5) Can the breeder provide references of hunters with needs/preferences the same as the prospective buyer? For starters it’s a good indication if the breeder understands the buyer’s preferences. Ask for 10 names without contact information. Pick three names at random and ask the breeder to provide contact information. Any breeder can come up with three satisfied buyers. This helps to provide a more random sample.
In my opinion, this list is a gold mine of litter selection advice. As I reflect on my observation of the difference in Slim’s scenting versus my shorthair’s scenting, it seems ludicrous that I hadn’t noticed such a stark difference before. However, I don’t think I’m that out of the ordinary. I believe most of us categorize bird dogs by the way they react when they encounter bird scent rather than categorizing them by the way they search for bird scent. My shorthair being more similar to a setter by reacting in a point when scent is encountered; however, in the search for that scent my shorthair is more akin to a Labrador with its nose more often focused on the ground trail.
So my question is this: Did you already know that certain breeds focus on the scent in the air, while other bird dog breeds focus their attention to scent on the ground? What breed of bird dog do you have and where is its nose primarily focused?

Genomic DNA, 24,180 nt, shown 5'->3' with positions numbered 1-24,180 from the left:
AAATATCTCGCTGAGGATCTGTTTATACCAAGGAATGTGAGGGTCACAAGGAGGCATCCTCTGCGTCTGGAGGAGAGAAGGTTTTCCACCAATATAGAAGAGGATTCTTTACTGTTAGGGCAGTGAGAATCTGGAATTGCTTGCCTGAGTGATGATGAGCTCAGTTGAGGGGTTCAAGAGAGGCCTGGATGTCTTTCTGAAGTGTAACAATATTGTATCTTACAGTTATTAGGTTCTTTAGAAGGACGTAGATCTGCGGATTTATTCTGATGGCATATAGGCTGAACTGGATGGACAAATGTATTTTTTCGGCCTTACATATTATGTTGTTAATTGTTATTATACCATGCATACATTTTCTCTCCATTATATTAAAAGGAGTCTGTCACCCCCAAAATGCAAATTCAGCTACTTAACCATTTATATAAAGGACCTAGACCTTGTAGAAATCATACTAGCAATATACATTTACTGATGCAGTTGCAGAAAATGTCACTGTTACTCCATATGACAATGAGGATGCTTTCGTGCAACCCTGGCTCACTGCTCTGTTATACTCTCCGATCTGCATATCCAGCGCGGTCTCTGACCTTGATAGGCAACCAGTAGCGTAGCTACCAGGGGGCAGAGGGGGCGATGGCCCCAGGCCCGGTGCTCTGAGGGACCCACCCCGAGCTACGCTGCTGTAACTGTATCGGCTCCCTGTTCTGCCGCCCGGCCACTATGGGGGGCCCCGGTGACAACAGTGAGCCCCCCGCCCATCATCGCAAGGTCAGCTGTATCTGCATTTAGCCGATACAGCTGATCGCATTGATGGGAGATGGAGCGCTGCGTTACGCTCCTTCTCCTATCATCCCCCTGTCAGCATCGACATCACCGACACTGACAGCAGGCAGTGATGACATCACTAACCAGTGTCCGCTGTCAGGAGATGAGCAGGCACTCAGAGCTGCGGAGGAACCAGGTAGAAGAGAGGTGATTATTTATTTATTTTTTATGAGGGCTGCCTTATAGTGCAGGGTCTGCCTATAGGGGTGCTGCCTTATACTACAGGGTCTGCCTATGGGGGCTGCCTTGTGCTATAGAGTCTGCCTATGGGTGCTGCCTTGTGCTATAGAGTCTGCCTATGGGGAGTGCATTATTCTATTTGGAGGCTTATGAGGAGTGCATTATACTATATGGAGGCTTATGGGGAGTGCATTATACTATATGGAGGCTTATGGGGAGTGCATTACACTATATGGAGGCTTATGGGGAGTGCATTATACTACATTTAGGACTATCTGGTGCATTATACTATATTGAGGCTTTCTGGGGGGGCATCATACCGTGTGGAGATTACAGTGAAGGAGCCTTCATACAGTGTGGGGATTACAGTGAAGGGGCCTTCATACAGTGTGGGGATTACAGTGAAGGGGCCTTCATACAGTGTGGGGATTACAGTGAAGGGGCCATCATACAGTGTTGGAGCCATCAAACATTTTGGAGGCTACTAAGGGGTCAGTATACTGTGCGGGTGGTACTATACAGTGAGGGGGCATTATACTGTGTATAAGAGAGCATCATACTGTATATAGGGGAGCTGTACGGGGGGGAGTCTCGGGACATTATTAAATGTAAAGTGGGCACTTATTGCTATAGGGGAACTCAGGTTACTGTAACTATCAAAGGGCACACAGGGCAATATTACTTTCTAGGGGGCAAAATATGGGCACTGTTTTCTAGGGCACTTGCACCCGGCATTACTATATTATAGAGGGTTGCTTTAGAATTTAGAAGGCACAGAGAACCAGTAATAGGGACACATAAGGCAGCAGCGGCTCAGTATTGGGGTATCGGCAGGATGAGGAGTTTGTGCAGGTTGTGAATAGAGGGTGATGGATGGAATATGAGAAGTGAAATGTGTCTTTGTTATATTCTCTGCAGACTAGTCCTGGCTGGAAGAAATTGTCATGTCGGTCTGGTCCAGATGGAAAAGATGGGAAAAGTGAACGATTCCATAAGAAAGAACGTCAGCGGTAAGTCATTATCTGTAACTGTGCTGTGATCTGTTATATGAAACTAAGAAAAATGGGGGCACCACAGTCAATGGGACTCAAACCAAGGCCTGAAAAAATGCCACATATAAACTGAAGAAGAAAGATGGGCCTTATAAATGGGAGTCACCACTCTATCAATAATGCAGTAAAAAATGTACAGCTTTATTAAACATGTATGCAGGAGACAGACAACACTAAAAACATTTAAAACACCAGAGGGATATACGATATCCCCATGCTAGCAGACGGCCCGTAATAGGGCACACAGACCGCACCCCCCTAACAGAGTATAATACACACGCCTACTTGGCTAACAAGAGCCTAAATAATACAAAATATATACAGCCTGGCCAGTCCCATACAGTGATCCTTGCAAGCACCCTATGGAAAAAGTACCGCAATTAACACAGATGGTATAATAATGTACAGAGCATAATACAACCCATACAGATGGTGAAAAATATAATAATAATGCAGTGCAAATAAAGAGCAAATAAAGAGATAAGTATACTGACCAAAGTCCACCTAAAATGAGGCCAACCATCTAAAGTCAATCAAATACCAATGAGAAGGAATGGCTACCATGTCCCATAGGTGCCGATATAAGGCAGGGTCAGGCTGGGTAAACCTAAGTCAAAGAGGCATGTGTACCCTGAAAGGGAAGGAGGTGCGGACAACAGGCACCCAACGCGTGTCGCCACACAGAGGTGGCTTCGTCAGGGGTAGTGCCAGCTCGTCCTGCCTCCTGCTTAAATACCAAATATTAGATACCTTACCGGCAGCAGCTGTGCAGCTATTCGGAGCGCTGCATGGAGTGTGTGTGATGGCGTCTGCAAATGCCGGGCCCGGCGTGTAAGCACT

Wednesday, February 23rd, 2011
While flipping through a recent bird hunting periodical, I encountered an advertisement for dog head urns. That’s right; there’s a company selling taxidermy replica heads of your favorite breed of bird dogs with a quail or pheasant in its jowls and inside your pup’s ashes are stored for posterity. Check out the photos by following this link.
Call me a traditionalist, but I favor the classic bird dog portrait over a fireplace as a way to memorialize a beloved pup. In fact, Iowa artist Kreig Jacque’s sketch of my shorthair, Trammell, already hangs in my living room and Tram is only 4-years old. I’ve considered giving a dog portrait as a Christmas gift before, but I’ve never thought about it with enough time in advance. Maybe this will be the year!
Here’s a little info from Kreig on one-of-a-kind dog portraits.
Portrait Format: Unframed pencil and painting portraits are created on a 17″ x 22″ format.
(Size and format may vary depending on the expectation of the client)